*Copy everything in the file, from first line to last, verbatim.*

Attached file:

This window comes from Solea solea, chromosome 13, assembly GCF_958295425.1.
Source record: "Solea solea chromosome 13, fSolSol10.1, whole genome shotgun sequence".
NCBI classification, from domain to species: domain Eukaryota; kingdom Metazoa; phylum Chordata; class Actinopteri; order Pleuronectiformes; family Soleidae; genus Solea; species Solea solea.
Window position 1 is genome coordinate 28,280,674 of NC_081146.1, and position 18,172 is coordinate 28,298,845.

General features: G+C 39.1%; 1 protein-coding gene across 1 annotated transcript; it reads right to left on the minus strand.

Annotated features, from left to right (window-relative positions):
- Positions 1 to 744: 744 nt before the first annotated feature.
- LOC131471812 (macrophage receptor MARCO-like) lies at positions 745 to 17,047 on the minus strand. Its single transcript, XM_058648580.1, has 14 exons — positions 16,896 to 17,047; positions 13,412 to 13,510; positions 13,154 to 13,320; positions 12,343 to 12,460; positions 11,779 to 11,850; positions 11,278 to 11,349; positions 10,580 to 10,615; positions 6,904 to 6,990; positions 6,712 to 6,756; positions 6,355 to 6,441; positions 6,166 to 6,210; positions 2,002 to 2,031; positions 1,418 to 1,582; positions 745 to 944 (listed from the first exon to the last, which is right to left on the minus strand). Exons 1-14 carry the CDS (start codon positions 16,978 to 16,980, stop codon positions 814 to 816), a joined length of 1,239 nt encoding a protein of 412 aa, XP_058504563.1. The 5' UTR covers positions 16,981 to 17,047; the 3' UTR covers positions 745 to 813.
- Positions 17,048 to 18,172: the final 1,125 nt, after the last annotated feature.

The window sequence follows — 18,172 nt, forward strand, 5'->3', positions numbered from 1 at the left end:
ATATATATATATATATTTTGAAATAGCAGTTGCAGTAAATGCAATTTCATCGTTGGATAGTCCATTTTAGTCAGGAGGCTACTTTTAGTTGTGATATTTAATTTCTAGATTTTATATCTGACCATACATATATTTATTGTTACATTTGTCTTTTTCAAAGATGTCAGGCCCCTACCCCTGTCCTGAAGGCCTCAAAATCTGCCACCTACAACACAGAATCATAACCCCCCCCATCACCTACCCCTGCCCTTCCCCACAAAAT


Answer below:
This window comes from Solea solea, chromosome 13, assembly GCF_958295425.1.
Source record: "Solea solea chromosome 13, fSolSol10.1, whole genome shotgun sequence".
NCBI classification, from domain to species: domain Eukaryota; kingdom Metazoa; phylum Chordata; class Actinopteri; order Pleuronectiformes; family Soleidae; genus Solea; species Solea solea.
Window position 1 is genome coordinate 28,280,674 of NC_081146.1, and position 18,172 is coordinate 28,298,845.

General features: G+C 39.1%; 1 protein-coding gene across 1 annotated transcript; it reads right to left on the minus strand.

Annotated features, from left to right (window-relative positions):
- Positions 1 to 744: 744 nt before the first annotated feature.
- LOC131471812 (macrophage receptor MARCO-like) lies at positions 745 to 17,047 on the minus strand. Its single transcript, XM_058648580.1, has 14 exons — positions 16,896 to 17,047; positions 13,412 to 13,510; positions 13,154 to 13,320; positions 12,343 to 12,460; positions 11,779 to 11,850; positions 11,278 to 11,349; positions 10,580 to 10,615; positions 6,904 to 6,990; positions 6,712 to 6,756; positions 6,355 to 6,441; positions 6,166 to 6,210; positions 2,002 to 2,031; positions 1,418 to 1,582; positions 745 to 944 (listed from the first exon to the last, which is right to left on the minus strand). Exons 1-14 carry the CDS (start codon positions 16,978 to 16,980, stop codon positions 814 to 816), a joined length of 1,239 nt encoding a protein of 412 aa, XP_058504563.1. The 5' UTR covers positions 16,981 to 17,047; the 3' UTR covers positions 745 to 813.
- Positions 17,048 to 18,172: the final 1,125 nt, after the last annotated feature.

The window sequence follows — 18,172 nt, forward strand, 5'->3', positions numbered from 1 at the left end:
ATATATATATATATATTTTGAAATAGCAGTTGCAGTAAATGCAATTTCATCGTTGGATAGTCCATTTTAGTCAGGAGGCTACTTTTAGTTGTGATATTTAATTTCTAGATTTTATATCTGACCATACATATATTTATTGTTACATTTGTCTTTTTCAAAGATGTCAGGCCCCTACCCCTGTCCTGAAGGCCTCAAAATCTGCCACCTACAACACAGAATCATAACCCCCCCCATCACCTACCCCTGCCCTTCCCCACAAAAT